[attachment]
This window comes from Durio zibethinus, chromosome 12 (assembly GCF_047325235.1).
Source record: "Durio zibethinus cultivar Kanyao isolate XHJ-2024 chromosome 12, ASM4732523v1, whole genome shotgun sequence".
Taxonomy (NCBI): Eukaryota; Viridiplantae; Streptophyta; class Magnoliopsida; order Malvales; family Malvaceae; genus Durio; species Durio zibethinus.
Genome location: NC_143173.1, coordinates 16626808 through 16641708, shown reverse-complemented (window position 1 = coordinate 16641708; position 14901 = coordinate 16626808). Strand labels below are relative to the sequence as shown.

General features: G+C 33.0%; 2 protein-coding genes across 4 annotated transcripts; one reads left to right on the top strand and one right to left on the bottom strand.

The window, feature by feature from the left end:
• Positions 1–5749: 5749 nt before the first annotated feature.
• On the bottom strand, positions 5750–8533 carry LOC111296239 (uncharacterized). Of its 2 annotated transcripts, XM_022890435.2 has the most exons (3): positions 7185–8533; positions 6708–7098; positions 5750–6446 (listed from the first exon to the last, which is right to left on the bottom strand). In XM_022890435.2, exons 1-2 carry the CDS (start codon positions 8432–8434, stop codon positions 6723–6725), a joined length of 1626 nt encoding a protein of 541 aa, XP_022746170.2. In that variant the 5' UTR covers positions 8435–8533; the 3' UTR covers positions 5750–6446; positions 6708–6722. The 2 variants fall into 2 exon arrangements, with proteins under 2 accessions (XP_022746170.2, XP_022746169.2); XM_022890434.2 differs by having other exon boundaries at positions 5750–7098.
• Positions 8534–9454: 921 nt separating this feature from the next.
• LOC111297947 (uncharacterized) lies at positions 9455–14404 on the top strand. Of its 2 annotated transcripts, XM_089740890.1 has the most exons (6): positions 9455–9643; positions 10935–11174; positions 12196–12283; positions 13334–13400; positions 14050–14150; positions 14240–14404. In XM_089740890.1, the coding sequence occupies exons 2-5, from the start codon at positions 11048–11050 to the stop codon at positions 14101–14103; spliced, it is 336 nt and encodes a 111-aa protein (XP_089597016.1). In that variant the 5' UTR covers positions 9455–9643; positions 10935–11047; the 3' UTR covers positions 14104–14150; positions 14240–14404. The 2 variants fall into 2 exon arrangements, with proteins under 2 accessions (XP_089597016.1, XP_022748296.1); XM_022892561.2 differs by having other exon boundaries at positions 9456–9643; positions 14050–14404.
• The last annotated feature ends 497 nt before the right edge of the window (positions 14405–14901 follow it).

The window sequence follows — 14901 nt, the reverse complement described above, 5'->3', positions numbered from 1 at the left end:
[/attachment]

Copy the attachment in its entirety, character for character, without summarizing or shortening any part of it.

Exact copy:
This window comes from Durio zibethinus, chromosome 12 (assembly GCF_047325235.1).
Source record: "Durio zibethinus cultivar Kanyao isolate XHJ-2024 chromosome 12, ASM4732523v1, whole genome shotgun sequence".
Taxonomy (NCBI): Eukaryota; Viridiplantae; Streptophyta; class Magnoliopsida; order Malvales; family Malvaceae; genus Durio; species Durio zibethinus.
Genome location: NC_143173.1, coordinates 16626808 through 16641708, shown reverse-complemented (window position 1 = coordinate 16641708; position 14901 = coordinate 16626808). Strand labels below are relative to the sequence as shown.

General features: G+C 33.0%; 2 protein-coding genes across 4 annotated transcripts; one reads left to right on the top strand and one right to left on the bottom strand.

The window, feature by feature from the left end:
• Positions 1–5749: 5749 nt before the first annotated feature.
• On the bottom strand, positions 5750–8533 carry LOC111296239 (uncharacterized). Of its 2 annotated transcripts, XM_022890435.2 has the most exons (3): positions 7185–8533; positions 6708–7098; positions 5750–6446 (listed from the first exon to the last, which is right to left on the bottom strand). In XM_022890435.2, exons 1-2 carry the CDS (start codon positions 8432–8434, stop codon positions 6723–6725), a joined length of 1626 nt encoding a protein of 541 aa, XP_022746170.2. In that variant the 5' UTR covers positions 8435–8533; the 3' UTR covers positions 5750–6446; positions 6708–6722. The 2 variants fall into 2 exon arrangements, with proteins under 2 accessions (XP_022746170.2, XP_022746169.2); XM_022890434.2 differs by having other exon boundaries at positions 5750–7098.
• Positions 8534–9454: 921 nt separating this feature from the next.
• LOC111297947 (uncharacterized) lies at positions 9455–14404 on the top strand. Of its 2 annotated transcripts, XM_089740890.1 has the most exons (6): positions 9455–9643; positions 10935–11174; positions 12196–12283; positions 13334–13400; positions 14050–14150; positions 14240–14404. In XM_089740890.1, the coding sequence occupies exons 2-5, from the start codon at positions 11048–11050 to the stop codon at positions 14101–14103; spliced, it is 336 nt and encodes a 111-aa protein (XP_089597016.1). In that variant the 5' UTR covers positions 9455–9643; positions 10935–11047; the 3' UTR covers positions 14104–14150; positions 14240–14404. The 2 variants fall into 2 exon arrangements, with proteins under 2 accessions (XP_089597016.1, XP_022748296.1); XM_022892561.2 differs by having other exon boundaries at positions 9456–9643; positions 14050–14404.
• The last annotated feature ends 497 nt before the right edge of the window (positions 14405–14901 follow it).

The window sequence follows — 14901 nt, the reverse complement described above, 5'->3', positions numbered from 1 at the left end: